Ashok wouldn’t say why leeches never bit him. The question would float for a bit, as he stared at one inching across the back of his hand. In the silence, your attention would fade and resettle on the leech as well.
I once picked up a leech. It started sawing through my finger before I could get a good look at it. I flicked it off with a snap of my wrist. My bowels loosened as I realized I had not seen where it went.
Little black, rubbery, slimy evil things are the leeches of India. You can’t hold a leech like a snake, grasping its neck directly behind its head and pointing it away from you. Leeches don’t really have heads, just mouths with sharp teeth and numbing saliva. The mouth can pivot 180 degrees, it seems, and bite whatever’s holding it.
Watching Ashok with a leech would bring a hush over any group of hikers. No matter how young, or old, all would stare. Ashok could pick up leeches and play with them. He did not get bitten. He simply let the leech inch around his hand and arm. He would stare intently at it. You would stare with him. All were mesmerized.
A strange boy, Ashok didn’t have any friends at school. He kept to himself. Ashok provoked thought and discussion.
“I think he uses neem oil. Maybe DEET.”
“No, he doesn’t put anything on. They just don’t bite him. I think there’s something in his blood that the leeches can smell, and don’t like. I think there was a study a few years ago about blood type and leeches, I believe out of Chennai…”
“No, no, it’s not the blood type. It’s an antigen of some sort, I’m pretty sure.”
“What’s an antigen?”
He is a very holy child, you know,” one teacher would offer. “The leeches can sense this, I think.”
“No, there’s some natural pheromone he has. Or maybe he just won’t tell us what his secret lotion is” another would correct.
“No, no, I’ve smelled his arms and hands. He wears nothing but natural sweat.”
“Perhaps he sweats so much the salt confuses the leeches?”
“How much sweat do you see on Ashok when he hikes? It’s cold out here.”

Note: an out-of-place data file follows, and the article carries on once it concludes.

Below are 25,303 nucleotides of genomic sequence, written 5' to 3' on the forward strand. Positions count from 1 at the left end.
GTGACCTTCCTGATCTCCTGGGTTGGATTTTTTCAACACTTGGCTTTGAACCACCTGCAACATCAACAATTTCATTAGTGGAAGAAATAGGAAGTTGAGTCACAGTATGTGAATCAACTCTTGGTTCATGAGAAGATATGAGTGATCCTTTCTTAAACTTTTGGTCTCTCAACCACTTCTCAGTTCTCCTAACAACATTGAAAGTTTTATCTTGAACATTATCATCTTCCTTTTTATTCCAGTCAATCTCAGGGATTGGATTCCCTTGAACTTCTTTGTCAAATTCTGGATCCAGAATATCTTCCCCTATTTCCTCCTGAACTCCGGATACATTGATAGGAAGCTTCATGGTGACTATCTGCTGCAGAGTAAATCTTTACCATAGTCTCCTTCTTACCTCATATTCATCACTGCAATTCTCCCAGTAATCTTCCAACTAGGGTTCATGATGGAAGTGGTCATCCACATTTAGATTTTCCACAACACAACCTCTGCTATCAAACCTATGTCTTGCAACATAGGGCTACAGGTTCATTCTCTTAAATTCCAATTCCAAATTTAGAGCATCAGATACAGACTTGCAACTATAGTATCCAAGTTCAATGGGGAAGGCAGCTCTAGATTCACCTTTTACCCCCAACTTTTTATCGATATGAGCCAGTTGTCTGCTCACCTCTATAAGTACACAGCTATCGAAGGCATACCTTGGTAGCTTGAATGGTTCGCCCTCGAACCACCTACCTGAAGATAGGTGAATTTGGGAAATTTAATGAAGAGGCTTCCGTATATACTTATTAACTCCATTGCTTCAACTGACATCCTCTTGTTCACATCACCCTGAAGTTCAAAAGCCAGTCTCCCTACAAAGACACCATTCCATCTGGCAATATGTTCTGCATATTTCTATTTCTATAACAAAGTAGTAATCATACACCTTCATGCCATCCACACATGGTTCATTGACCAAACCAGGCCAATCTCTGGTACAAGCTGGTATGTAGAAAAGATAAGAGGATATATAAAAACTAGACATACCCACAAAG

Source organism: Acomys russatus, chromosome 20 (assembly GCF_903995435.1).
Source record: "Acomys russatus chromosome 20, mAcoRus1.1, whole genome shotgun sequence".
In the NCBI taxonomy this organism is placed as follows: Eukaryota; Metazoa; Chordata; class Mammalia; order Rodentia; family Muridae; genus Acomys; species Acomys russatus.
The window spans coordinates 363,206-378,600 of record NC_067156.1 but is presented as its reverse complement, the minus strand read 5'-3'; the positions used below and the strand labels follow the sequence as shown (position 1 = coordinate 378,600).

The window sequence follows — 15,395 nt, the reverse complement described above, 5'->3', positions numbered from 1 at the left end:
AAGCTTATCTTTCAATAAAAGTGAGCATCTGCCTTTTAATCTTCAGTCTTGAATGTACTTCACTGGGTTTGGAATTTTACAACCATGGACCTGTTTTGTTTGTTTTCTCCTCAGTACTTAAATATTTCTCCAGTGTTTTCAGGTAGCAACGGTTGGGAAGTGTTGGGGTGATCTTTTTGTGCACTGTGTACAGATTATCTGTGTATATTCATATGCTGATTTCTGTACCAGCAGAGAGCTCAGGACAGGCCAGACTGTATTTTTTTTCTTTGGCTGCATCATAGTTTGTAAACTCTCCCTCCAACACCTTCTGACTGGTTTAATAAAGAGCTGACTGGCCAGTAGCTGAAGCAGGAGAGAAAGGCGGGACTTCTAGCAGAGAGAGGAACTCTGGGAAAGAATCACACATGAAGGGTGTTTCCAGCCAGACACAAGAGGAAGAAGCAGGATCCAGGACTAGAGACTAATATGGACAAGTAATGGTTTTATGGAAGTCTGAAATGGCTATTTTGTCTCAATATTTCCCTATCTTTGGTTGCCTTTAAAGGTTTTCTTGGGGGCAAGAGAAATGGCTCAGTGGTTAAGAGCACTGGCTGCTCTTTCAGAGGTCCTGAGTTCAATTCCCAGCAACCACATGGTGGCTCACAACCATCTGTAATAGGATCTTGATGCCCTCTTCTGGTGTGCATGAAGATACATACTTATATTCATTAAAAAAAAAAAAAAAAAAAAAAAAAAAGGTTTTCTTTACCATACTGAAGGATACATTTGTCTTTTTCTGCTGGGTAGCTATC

“I think it’s because he’s so calm with them. The way he just sits there quietly.”
“Are you saying leeches can sense fear, and only bite when they sense it?”
“Leeches don’t smell my fear before they bite, that’s for sure. They bite no matter what.”
“Maybe the leeches don’t bite when they sense fear. Maybe Ashok is so quiet because he’s terribly freaked out by the leech.”
“I’d be freaked out if I let leeches crawl on my hands.”
“I think he just likes them.”
“Well, duh, do you think he’d handle them if he didn’t?”
“He gets a lot of attention when he handles them. Maybe that’s his motivation.”
“Great way to get attention. Freaks me out when he does it.”
“No, Ashok doesn’t like attention. He prefers to be quiet.”
“How can you say that? Do you know him well?”
“Well no, but I can feel it in him.”
“I don’t see how his ability to hold leeches without being bitten is significant. It’s just one of those things.”
“Do you see the way he stares at them? Worse than a candle.”
“Oh, shut up.”
I stopped asking Ashok about his thing with leeches. But I didn’t stop watching him. On every hike he would gather a leech at some point, and let it crawl around his hands and arms. He would just stare at the leech, hypnotized by its odd movements. Leeches sit on their rear end, sort of a foot, then stretch out tall and wave their heads back and forth. To get places, they move like inch worms, holding with their head to move the foot closer. The leech that Ashok played with would move around, then wave, then move around, then wave.
At times it seemed that the leech thought Ashok was a branch, inert, part of the forest floor, and not a blood feast. Once, emboldened by Askoh, a girl picked up the leech from him. She was bitten almost instantly, shrieked loudly only partly from fear and disgust. We were all doubly impressed with Ashok.